Thursday, May 30, 2013

This Journal Belongs to Ratchet by Nancy Cavanaugh


Rachel, or Ratchet as her dad calls her, is homeschooled and this journal is a big part of her language arts requirement.  The journal uses many different writing techniques - essays, poems, regular journal entries, etc - to tell about her life.  Ratchet lives along with her dad who fixes up old houses and cars.  They move often which is why Ratchet is homeschooled.  At the beginning of the book she wishes to find out more about her mom because she feels she is missing out on a lot by not having a mom to train her how to be a girl.  She also wants a friend.  Throughout the book Ratchet does learn about her mom and it wasn't what she had expected, she does make a friend, and she helps save a town park in the process and learns to appreciate how much her dad loves her.    I enjoyed this book.  The journal style made it a quick read even though it was over 300 pages long.  


Wednesday, May 29, 2013

Trash Can Days: A Middle School Saga by Teddy Steinkellner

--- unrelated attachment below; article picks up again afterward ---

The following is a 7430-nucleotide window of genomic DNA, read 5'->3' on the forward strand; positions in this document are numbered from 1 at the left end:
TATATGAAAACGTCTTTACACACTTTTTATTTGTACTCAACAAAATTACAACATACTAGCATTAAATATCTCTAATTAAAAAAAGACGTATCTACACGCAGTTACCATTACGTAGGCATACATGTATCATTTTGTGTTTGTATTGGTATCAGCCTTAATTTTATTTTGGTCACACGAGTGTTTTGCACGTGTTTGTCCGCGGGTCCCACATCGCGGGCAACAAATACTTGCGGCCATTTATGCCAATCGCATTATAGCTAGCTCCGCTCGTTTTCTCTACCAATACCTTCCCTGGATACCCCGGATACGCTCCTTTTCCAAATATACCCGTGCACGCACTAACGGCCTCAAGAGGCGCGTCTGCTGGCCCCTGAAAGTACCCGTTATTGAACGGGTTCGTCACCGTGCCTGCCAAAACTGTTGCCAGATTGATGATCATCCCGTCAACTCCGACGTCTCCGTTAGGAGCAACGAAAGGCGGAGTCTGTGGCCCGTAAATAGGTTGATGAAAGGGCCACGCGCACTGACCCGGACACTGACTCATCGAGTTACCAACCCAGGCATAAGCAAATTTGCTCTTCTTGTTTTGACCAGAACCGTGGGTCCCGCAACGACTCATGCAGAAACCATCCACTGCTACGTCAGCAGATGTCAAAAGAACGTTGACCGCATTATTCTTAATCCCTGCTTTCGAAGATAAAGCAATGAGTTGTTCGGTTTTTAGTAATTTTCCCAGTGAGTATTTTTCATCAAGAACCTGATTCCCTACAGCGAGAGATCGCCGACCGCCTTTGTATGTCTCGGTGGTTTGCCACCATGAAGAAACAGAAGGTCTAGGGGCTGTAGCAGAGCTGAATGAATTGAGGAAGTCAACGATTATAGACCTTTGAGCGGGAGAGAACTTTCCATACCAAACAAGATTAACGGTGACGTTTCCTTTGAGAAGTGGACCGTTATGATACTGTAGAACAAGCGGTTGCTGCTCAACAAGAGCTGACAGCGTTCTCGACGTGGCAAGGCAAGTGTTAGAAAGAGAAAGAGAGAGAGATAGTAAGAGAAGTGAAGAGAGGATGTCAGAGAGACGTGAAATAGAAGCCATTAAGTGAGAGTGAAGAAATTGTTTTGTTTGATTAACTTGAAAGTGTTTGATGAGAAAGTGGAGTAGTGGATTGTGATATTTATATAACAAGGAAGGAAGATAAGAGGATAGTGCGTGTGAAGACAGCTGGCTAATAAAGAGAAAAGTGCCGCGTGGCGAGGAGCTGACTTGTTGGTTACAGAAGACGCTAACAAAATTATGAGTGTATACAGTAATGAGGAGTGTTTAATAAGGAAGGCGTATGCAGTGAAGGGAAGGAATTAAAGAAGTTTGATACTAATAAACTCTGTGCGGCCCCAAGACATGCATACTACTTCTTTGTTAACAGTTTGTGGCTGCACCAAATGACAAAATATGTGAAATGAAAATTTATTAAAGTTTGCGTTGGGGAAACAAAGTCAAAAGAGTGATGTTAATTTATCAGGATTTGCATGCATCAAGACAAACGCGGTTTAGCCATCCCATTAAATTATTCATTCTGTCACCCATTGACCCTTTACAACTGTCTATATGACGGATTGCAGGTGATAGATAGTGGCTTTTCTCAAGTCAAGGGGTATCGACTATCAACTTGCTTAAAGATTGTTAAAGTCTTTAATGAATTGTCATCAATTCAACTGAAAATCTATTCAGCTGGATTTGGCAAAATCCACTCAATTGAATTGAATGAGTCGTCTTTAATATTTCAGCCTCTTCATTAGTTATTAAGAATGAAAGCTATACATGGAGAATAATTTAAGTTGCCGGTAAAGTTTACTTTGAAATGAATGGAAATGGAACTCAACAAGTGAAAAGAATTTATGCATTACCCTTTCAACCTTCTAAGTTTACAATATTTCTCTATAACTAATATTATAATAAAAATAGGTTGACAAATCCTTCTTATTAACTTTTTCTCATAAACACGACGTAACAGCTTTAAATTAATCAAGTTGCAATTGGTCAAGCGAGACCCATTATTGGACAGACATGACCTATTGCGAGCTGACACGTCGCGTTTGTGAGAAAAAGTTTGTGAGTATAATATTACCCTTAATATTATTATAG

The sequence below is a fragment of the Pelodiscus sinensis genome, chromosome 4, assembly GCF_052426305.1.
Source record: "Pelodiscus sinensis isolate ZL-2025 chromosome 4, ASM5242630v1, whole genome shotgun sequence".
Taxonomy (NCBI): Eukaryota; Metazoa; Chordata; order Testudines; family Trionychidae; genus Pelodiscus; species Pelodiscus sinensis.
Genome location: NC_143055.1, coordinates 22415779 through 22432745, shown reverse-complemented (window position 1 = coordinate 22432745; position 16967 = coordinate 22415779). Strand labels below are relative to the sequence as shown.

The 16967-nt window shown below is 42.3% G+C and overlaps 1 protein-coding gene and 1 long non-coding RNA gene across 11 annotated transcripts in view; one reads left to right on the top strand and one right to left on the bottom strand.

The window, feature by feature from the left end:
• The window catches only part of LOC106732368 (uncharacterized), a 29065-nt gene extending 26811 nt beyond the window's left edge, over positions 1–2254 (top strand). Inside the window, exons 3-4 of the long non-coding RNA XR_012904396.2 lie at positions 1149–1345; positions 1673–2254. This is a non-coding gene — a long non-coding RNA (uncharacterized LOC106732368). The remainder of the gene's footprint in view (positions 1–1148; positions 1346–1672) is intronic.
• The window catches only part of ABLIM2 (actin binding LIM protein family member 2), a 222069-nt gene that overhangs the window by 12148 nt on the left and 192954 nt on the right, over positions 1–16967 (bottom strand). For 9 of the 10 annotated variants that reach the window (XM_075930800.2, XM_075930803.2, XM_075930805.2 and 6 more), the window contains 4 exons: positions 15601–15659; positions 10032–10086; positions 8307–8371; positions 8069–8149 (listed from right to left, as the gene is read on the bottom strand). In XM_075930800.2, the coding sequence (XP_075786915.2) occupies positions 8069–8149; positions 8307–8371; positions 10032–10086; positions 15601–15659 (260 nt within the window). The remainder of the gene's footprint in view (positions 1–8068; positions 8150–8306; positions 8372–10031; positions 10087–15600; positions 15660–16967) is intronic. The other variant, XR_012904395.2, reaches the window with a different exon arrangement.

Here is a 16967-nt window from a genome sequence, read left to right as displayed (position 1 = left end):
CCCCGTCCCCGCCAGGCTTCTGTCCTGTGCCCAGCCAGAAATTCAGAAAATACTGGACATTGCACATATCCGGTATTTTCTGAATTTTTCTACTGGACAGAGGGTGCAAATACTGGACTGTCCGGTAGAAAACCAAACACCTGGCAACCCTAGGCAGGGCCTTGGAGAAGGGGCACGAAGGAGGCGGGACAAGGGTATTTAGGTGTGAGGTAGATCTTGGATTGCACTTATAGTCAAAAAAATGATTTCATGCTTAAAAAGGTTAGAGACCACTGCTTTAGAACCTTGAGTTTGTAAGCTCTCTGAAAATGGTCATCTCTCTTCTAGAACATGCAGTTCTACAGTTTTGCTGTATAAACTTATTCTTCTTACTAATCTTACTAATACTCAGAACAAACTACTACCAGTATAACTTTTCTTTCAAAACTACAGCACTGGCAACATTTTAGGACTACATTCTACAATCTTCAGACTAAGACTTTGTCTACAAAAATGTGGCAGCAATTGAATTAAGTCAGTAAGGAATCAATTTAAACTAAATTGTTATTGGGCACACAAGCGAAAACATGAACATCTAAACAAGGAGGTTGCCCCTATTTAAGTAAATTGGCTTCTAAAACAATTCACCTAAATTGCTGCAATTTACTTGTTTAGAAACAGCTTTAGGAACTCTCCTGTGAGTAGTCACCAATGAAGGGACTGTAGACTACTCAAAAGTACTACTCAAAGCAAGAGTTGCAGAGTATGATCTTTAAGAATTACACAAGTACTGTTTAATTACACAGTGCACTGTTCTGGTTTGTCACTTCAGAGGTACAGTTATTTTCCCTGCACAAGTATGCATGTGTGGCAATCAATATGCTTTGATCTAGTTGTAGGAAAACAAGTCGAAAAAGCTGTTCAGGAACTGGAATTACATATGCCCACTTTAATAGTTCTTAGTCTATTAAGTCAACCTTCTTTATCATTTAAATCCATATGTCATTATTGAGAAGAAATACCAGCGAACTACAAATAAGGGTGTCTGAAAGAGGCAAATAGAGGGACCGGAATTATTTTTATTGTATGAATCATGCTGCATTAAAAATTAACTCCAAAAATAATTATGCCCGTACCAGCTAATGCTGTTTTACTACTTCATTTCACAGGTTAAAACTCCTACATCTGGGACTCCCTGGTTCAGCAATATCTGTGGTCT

Okay, I'll cut right to the chase.  I didn't like this.  I actually decided I didn't like it during the first chapter but as a member of the Maine Student Book Award committee I feel obligated to finish the 2013 books that I read.  The book was about 4 students Jacob, his sister Hannah, Dorothy, and Danny.  Hannah is in eighth grade and the rest are in seventh.  The story follows their year in middle school and is full of drama, gossip, love affairs, and gangs.

I work at a school that is currently grades 4- 6 so the book is a bit beyond the reach of my students.  I would be naive to believe that my students have never been exposed to the topics in the book but that doesn't mean I need to endorse it.  I felt there was way too much language and sexual innuendo for a book aimed at middle school  Although things mostly worked out by the end I felt there was too much angst and bad behavior.  Again I may be just naive or too straight laced but I didn't like it.  Others may disagree with me and that's fine.  

For me....croak...

Sunday, May 26, 2013

The Lieography of Babe Ruth by Alan Katz

So this is a fake biography of Babe Ruth.  It was really out there.  Readers who like Captain Underpants would probably find this amusing - especially the many times he shakes hands after going to the bathroom and not washing his hands.  I was not quite as amused.